Postintubation Injury

Michael A. Maddaus, F. Griffith Pearson, Maria Lucia L. Madariaga, Henning A. Gaissert

Key Points

  • Blood supply to the trachea is segmental.
  • Intubation may damage the airway at one or several levels: glottis, subglottis, trachea and main bronchi.
  • Postintubation injury, the most common cause of benign upper airway stenosis, can be the result of pressure on the posterior commissure or vocal folds, tube cuff, tube pressure at the tracheal stoma, confluent injury between cuff and stoma in the trachea, or injury from the tip of the endotracheal tube
  • Dyspnea on exertion with stridor is the usual symptom of airway stenosis. Patients are frequently misdiagnosed as having asthma.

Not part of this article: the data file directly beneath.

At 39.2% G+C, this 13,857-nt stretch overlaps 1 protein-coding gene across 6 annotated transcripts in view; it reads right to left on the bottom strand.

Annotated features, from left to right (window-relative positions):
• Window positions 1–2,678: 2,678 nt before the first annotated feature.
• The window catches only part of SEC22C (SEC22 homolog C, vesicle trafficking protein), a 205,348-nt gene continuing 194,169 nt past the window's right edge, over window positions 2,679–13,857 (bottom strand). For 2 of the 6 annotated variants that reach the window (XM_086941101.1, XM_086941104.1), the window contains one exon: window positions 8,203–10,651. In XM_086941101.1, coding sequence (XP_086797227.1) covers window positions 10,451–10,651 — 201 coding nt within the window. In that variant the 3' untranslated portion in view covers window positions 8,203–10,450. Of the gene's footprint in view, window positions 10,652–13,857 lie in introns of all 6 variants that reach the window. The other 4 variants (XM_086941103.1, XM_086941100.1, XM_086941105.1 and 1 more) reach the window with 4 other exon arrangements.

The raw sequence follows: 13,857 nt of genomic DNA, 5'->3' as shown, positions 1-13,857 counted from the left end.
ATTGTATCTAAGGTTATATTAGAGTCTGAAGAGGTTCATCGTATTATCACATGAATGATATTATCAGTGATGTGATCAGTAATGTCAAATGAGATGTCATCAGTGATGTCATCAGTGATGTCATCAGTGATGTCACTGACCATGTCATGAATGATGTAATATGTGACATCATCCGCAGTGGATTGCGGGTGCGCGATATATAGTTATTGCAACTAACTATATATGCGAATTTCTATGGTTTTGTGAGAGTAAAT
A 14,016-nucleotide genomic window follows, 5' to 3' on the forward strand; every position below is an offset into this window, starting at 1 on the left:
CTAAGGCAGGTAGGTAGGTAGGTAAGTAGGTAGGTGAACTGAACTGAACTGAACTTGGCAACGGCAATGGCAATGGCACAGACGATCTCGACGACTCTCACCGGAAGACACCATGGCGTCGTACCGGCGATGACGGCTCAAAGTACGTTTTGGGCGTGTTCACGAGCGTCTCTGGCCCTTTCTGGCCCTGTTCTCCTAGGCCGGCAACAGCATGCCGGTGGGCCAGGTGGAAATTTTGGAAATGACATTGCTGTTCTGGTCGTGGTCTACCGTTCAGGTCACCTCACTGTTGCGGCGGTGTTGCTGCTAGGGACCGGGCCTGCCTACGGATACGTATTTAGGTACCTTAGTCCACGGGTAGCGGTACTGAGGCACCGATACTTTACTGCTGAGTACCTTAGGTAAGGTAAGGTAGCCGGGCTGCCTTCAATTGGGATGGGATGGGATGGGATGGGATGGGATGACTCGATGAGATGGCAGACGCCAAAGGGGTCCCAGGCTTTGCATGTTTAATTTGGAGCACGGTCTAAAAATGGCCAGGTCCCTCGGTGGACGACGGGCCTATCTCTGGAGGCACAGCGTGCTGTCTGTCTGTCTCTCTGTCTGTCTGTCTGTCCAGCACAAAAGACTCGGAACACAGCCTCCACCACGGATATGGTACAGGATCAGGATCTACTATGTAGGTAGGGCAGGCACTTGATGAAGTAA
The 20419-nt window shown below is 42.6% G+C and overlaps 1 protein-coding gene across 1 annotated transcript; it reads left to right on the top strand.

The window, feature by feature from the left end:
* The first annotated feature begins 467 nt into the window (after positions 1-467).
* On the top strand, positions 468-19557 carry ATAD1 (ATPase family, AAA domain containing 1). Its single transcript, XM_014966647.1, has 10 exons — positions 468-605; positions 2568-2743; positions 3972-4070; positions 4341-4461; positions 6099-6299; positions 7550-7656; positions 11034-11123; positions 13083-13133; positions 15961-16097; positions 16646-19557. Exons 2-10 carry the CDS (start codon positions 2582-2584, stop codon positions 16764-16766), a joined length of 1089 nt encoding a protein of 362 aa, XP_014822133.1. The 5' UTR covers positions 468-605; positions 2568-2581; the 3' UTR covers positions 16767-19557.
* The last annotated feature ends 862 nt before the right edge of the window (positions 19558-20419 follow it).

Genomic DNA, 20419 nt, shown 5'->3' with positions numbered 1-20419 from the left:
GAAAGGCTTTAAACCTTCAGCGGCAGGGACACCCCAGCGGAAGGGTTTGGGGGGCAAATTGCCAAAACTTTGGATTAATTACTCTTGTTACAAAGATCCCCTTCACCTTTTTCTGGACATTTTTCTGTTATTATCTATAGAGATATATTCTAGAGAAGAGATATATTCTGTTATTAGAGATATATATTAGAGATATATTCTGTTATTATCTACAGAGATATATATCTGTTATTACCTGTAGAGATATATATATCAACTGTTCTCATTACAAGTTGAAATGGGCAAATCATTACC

• Critical tracheal stenosis due to intubation is best managed by tracheal or laryngotracheal resection and reconstruction in appropriate candidates.
  • Repair of the arterial wall is contraindicated in acute tracheo-innominate artery fistula after tracheostomy.
  • Prior to single-stage repair of tracheoesophageal fistula with tracheal resection, esophageal closure and muscle interposition, nutrition should be optimized and ongoing respiratory aspiration prevented.

There's more to see -- the rest of this topic is available only to subscribers.

Last updated: June 30, 2023